On the occasion corresponding to this four years ago, all thoughts were anxiously directed to an impending civil war. All dreaded it—all sought to avert it. While the inaugural address was being delivered from this place, devoted altogether to saving the Union without war, insurgent agents were in the city seeking to destroy it without war—seeking to dissolve the Union, and divide effects, by negotiation. Both parties deprecated war; but one of them would make war rather than let the nation survive; and the other would accept war rather than let it perish. And the war came.
One-eighth of the whole population were colored slaves, not distributed generally over the Union, but localized in the Southern part of it. These slaves constituted a peculiar and powerful interest. All knew that this interest was, somehow, the cause of the war. To strengthen, perpetuate, and extend this interest was the object for which the insurgents would rend the Union, even by war; while the government claimed no right to do more than to restrict the territorial enlargement of it.
Neither party expected for the war the magnitude or the duration which it has already attained. Neither anticipated that the cause of the conflict might cease with, or even before, the conflict itself should cease. Each looked for an easier triumph, and a result less fundamental and astounding. Both read the same Bible, and pray to the same God; and each invokes his aid against the other. It may seem strange that any men should dare to ask a just God’s assistance in wringing their bread from the sweat of other men’s faces; but let us judge not, that we be not judged. The prayers of both could not be answered—that of neither has been answered fully.
The Almighty has his own purposes. “Woe unto the world because of offenses! for it must needs be that offenses come; but woe to that man by whom the offense cometh.” If we shall suppose that American slavery is one of those offenses which, in the providence of God, must needs come, but which, having continued through his appointed time, he now wills to remove, and that he gives to both North and South this terrible war, as the woe due to those by whom the offense came, shall we discern therein any departure from those divine attributes which the believers in a living God always ascribe to him? Fondly do we hope—fervently do we pray—that this mighty scourge of war may speedily pass away. Yet, if God wills that it continue until all the wealth piled by the bondman’s two hundred and fifty years of unrequited toil shall be sunk, and until every drop of blood drawn with the lash shall be paid by another drawn with the sword, as was said three thousand years ago, so still it must be said, “The judgments of the Lord are true and righteous altogether.”
With malice toward none; with charity for all; with firmness in the right, as God gives us to see the right, let us strive on to finish the work we are in; to bind up the nation’s wounds; to care for him who shall have borne the battle, and for his widow, and his orphan—to do all which may achieve and cherish a just and lasting peace among ourselves, and with all nations.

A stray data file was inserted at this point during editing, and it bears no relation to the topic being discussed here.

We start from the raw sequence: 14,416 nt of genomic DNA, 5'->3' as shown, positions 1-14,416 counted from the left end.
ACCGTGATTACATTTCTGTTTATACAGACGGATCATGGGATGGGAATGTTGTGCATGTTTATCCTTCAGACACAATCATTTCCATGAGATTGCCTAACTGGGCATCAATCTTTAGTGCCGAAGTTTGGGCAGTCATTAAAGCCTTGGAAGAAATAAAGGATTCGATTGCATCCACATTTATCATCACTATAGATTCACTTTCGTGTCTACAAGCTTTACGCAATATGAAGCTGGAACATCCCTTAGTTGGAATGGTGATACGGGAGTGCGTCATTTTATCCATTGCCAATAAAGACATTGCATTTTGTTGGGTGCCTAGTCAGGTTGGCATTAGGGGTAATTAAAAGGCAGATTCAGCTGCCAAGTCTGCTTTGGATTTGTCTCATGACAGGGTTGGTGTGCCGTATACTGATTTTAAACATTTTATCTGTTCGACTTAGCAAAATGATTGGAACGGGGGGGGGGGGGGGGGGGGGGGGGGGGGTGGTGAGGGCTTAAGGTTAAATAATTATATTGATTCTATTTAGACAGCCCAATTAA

The great animating cause of the Republican party was anti-slavery. It must be so again. Slavery comes in many forms but it has the same quality: slavery denies equal opportunity. Either by law or indifference to law, individuals have their decisions and choices circumscribed not by their own abilities and effort, but by arbitrary limits imposed by others either under colour of law or by indifference by law enforcers toward persons imposing such arbitrary limits on another.
In the 1850s, the struggle was against chattel slavery of those persons imported to America from Africa and their descendants who had no legal standing as citizens. Thereafter the struggle was of women who had chattel status in marriage and no voice in their governance. And there has been a constant struggle against the phenomena of addiction to drugs, alcohol, and other substances and the circumstances by which men are ensnared or profit from the addiction of others. There has been a struggle over the individual agency of persons who are classified as unmarriable or non-reproducible. There has been a struggle over the freedom to think, speak and associate freely and not have their minds enslaved by approved thoughts, speech, and associations.
We are called to a great cause: the cause of liberty. And that is that with which the Republican Party must associate itself and become its indelible brand. It must be the lens through which everything is judged: does this policy promote more individual agency or less? Forget the trappings, ignore the tweets, do not be fooled by the wrapping paper on the box. Focus on life, liberty, and the pursuit of happiness. Yes, there are compromises to be made in implementing the balancing of interests in everyone’s individual liberty. “Your rights end at the end of my nose” and all that. But pursue the most liberty for all, not complete liberty for a few at the cost of the loss of liberty for so many. And never promote license over liberty: the presumption that liberty is granted by state power.
Let’s make the Republican party the Liberty party. Tune-up the engine and go.